If you are not new here, you know I love cotton jersey fabric and various embellishing techniques. You may not know that I am a planner in most areas of my life, but I am creatively impulsive. Last week on Instagram, Latifah Saafir posted about her excitement and anticipation of an ice dye project a friend was working on for her. I was immediately intrigued and after a quick google search, I discovered I had most of the supplies on hand to give it a try.
I think my first try (detailed later in the post), was a roaring success and I have used the resulting fabric to make a maxi dress using Butterick 6050.
Working with lightweight knits can be tricky. To stabilize the neckline and armholes I hemmed in some Dritz clear elastic and finished it off with a twin needle.
I didn't photo as I went along, so here is a quickie explanation on scrap fabric. The edges on the dress are serged, though not shown in this example.
Cut a length of clear elastic one-inch longer than the fabric on each end of the seam(far left). Place the elastic on the wrong side, edge-to-edge, and sew a zig-zag stitch along the middle of the elastic without stretching it (middle). Fold wrong sides together, trim excess elastic and lightly press (far right). I then secured it with a twin needle on the right side of the fabric.
While the machine was set up, I hemmed the dress with the twin needle.
Tulip dye powder in Turquoise, Red, Marroon, and Pink
Fabric that has been pre-washed with no detergent or softener. I repurposed fabric from sheets. It should be damp to allow for better dye flow. I used a peach colored cotton jersey from a previous mishap.
and a pale yellow one I used for this dress.
The parfait process:
Scrunch the first damp fabric (blue) and place it in the bottom of the prepared hamper then add a layer of ice to cover the fabric.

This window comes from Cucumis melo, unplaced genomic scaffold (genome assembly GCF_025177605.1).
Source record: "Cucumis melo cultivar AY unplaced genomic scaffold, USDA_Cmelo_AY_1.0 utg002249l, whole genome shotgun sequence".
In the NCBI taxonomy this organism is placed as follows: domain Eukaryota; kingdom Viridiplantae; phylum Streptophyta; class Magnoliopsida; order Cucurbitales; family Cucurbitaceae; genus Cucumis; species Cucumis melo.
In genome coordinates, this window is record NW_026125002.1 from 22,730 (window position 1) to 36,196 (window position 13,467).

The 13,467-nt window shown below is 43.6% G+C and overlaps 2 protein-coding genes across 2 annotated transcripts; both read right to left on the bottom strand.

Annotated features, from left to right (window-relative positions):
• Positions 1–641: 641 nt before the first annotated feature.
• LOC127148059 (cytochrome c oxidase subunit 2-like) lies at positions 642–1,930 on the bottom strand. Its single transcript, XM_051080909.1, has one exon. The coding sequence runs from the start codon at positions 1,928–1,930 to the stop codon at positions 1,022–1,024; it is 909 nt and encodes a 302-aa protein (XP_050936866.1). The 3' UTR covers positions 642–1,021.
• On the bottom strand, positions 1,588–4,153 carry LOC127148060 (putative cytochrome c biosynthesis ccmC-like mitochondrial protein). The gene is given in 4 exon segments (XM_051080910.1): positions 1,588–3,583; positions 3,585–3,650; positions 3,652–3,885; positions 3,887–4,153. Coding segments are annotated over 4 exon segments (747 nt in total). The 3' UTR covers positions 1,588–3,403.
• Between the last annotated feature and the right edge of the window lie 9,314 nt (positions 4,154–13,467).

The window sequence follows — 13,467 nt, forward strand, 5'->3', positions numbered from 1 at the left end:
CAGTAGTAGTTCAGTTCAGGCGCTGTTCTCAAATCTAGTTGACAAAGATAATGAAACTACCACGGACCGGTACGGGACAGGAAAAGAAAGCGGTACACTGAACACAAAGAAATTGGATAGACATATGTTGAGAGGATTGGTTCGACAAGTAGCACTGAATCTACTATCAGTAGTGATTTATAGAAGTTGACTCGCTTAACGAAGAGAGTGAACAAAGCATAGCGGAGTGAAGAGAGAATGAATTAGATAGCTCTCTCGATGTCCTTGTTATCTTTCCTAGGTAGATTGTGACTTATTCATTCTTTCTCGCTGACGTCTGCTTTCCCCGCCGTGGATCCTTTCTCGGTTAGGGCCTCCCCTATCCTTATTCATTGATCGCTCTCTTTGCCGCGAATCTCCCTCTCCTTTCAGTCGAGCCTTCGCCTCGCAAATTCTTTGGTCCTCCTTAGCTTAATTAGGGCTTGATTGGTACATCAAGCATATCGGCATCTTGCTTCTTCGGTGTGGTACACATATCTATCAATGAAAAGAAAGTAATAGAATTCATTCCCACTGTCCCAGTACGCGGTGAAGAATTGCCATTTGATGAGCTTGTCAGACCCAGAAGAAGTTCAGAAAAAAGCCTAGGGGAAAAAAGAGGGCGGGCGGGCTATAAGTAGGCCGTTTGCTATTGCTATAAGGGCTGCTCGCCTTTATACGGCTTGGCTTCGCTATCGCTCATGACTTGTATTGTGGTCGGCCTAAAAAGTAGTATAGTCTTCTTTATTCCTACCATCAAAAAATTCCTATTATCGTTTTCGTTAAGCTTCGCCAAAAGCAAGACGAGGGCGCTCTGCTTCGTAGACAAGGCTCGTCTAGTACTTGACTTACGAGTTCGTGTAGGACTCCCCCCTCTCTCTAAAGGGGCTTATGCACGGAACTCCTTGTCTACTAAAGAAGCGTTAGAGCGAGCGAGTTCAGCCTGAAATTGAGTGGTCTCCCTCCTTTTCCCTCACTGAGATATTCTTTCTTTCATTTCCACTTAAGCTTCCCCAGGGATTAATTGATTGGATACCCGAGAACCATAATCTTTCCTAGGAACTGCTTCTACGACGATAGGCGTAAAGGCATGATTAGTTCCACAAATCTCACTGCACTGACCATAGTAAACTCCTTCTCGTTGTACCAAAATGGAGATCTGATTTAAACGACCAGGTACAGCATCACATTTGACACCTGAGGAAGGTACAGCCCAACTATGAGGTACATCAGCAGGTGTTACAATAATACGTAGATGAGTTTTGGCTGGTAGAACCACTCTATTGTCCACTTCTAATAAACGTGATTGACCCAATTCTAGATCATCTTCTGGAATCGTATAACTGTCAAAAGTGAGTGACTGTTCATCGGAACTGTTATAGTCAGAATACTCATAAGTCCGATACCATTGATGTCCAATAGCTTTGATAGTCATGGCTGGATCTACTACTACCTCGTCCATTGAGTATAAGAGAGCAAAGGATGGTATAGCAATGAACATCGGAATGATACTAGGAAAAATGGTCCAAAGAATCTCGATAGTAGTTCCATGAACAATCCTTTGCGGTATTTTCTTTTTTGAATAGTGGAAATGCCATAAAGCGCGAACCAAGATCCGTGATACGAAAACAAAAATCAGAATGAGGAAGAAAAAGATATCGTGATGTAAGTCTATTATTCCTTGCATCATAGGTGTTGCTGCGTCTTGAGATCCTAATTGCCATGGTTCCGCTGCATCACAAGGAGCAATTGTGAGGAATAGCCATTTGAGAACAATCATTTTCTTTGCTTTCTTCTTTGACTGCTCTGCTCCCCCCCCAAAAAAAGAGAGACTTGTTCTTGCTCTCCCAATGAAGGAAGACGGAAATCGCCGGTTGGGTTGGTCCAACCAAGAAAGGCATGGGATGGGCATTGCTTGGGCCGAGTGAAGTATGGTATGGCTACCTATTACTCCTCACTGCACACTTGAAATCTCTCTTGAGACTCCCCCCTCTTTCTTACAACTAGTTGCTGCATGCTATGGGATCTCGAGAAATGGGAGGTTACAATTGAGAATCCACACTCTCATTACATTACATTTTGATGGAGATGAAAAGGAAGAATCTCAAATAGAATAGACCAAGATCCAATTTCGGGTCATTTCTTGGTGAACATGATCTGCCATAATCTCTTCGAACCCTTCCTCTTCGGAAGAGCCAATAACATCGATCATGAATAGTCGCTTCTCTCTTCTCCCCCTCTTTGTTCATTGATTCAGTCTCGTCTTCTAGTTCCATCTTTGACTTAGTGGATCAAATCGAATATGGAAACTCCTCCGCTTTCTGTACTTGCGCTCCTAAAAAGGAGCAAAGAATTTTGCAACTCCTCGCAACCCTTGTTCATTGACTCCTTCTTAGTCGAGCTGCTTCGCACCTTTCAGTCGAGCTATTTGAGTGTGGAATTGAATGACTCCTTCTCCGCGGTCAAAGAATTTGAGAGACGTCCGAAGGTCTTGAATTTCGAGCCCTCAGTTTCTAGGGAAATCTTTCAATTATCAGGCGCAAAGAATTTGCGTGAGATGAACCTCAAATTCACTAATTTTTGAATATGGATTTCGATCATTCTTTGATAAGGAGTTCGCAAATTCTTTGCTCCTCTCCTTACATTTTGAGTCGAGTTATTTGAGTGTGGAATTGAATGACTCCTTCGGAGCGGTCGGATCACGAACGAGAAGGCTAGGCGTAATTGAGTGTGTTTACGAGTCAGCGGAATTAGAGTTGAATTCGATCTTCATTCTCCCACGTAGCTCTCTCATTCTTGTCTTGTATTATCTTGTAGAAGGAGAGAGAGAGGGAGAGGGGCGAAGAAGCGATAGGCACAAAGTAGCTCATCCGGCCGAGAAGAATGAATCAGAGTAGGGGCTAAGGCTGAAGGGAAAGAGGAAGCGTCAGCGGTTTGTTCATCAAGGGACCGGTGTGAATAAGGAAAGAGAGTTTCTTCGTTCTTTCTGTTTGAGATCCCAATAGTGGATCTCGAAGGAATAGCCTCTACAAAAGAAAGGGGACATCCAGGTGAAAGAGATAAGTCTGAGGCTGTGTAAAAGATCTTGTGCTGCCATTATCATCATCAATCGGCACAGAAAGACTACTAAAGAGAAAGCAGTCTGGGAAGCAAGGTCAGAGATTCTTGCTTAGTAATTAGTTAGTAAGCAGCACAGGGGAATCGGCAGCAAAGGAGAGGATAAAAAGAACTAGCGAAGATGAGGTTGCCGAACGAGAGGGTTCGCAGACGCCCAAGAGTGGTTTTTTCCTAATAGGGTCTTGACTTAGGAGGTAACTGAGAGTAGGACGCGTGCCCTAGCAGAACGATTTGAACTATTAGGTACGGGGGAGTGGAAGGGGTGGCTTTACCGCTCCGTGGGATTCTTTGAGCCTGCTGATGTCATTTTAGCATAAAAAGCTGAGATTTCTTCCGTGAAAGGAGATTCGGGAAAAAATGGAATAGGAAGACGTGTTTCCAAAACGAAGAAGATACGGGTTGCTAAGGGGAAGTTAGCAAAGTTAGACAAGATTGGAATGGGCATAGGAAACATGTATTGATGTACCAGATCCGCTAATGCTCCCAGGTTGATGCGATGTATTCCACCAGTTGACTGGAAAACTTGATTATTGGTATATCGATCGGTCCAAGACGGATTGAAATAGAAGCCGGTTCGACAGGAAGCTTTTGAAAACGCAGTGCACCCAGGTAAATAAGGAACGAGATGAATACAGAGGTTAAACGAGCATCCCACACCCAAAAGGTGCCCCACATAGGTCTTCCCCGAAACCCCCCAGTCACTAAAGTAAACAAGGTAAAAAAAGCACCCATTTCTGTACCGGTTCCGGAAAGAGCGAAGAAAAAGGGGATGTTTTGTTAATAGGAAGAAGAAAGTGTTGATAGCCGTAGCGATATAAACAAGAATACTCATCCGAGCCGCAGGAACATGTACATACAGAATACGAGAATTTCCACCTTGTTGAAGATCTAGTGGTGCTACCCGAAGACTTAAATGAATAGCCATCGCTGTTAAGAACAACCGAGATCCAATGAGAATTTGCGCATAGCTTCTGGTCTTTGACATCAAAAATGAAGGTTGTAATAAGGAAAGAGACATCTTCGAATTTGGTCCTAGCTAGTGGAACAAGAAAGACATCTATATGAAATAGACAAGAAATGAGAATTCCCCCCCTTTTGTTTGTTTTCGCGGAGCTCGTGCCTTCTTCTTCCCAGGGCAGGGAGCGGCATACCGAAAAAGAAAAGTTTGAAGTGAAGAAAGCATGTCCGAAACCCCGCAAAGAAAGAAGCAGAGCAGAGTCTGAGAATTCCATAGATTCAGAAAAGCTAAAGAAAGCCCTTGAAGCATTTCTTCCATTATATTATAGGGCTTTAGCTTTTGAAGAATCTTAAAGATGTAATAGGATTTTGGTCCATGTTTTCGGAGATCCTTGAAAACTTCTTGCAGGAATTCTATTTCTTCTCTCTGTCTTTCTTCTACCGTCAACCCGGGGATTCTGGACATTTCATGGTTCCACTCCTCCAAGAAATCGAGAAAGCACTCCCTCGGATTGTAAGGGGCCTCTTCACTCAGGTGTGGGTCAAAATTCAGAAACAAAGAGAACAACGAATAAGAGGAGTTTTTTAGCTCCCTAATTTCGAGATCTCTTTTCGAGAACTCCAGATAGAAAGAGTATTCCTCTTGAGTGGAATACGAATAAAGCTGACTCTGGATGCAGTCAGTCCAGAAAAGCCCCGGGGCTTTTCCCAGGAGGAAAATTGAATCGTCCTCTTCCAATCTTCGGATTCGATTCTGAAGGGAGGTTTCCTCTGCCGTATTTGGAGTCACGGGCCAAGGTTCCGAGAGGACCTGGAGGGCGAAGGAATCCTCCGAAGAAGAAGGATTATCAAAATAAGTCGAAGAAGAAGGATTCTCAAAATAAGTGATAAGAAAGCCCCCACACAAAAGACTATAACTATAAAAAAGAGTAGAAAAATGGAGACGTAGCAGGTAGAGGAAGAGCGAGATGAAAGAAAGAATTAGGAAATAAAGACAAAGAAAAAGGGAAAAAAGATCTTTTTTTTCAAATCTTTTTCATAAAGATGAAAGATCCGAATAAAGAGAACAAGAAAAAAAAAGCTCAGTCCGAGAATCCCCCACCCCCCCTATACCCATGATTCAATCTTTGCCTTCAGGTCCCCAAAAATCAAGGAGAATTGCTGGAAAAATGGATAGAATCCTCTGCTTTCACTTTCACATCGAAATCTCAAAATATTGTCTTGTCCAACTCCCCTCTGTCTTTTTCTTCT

Sprinkle the dye powder on the ice
Lightly spritz the ice to get the powder to begin to flow and reduce the chance of clumps.
Add the next fabric layers and repeat with ice and dye.
I wrapped the hamper in more fabric to catch the overflow with the hope that it would be awesome with all the dye colors. It adsorbed the water, but the overflow dye was too watery to dye the fabric.
Now the hard part, wait for the ice to melt.
After being in my 80+ degree garage overnight it melted this much
End of day in 90+ degree Texas heat
When all the ice melted, I rinsed the fabric in my washing machine and dried it in my dryer. When it was all done, I was so excited about the results. In addition to the one I made the dress with, here is the blue one:
The colors are well blended and muted.
and the peach one:
The "texture" of the ice can be seen so well in the melting.
I embarked on this project rather impulsively using what I had on hand. Now that it is done, I can think about what to do differently next time.
1. Use good fabric with a plan for what to make with it. Scrap is good for experimenting, but what if you have a good result? It is worth the gamble ruining good fabric over having a good result on fabric you couldn't use.
2. Use two dye colors, side by side in the dye layer for more color blending. I may try another dye brand to see if I get stronger colors.
3. I left the ice to melt without interfering with it. Next time, I will check the collection pan and empty it when full. The bottom fabric sat in the dye water possibly blending the dye more than I would like. The stacking of the fabric made the middle and bottom ice melt very slowly. Next time, I will remove the fabric when the ice melts on the top allowing more heat to the subsequent layer (or maybe not based on Denise's experience in the comments) .
4. I will wear gloves. I had them, but was working so quickly I didn't take the time to put them on. The dye washed away in a day.
I don't know what I will make with the other fabrics yet. Little Miss has her eye on both... we will see.
I am happy with the process and my final result. What do you think? Please let me know if you try it; I would love to see your results.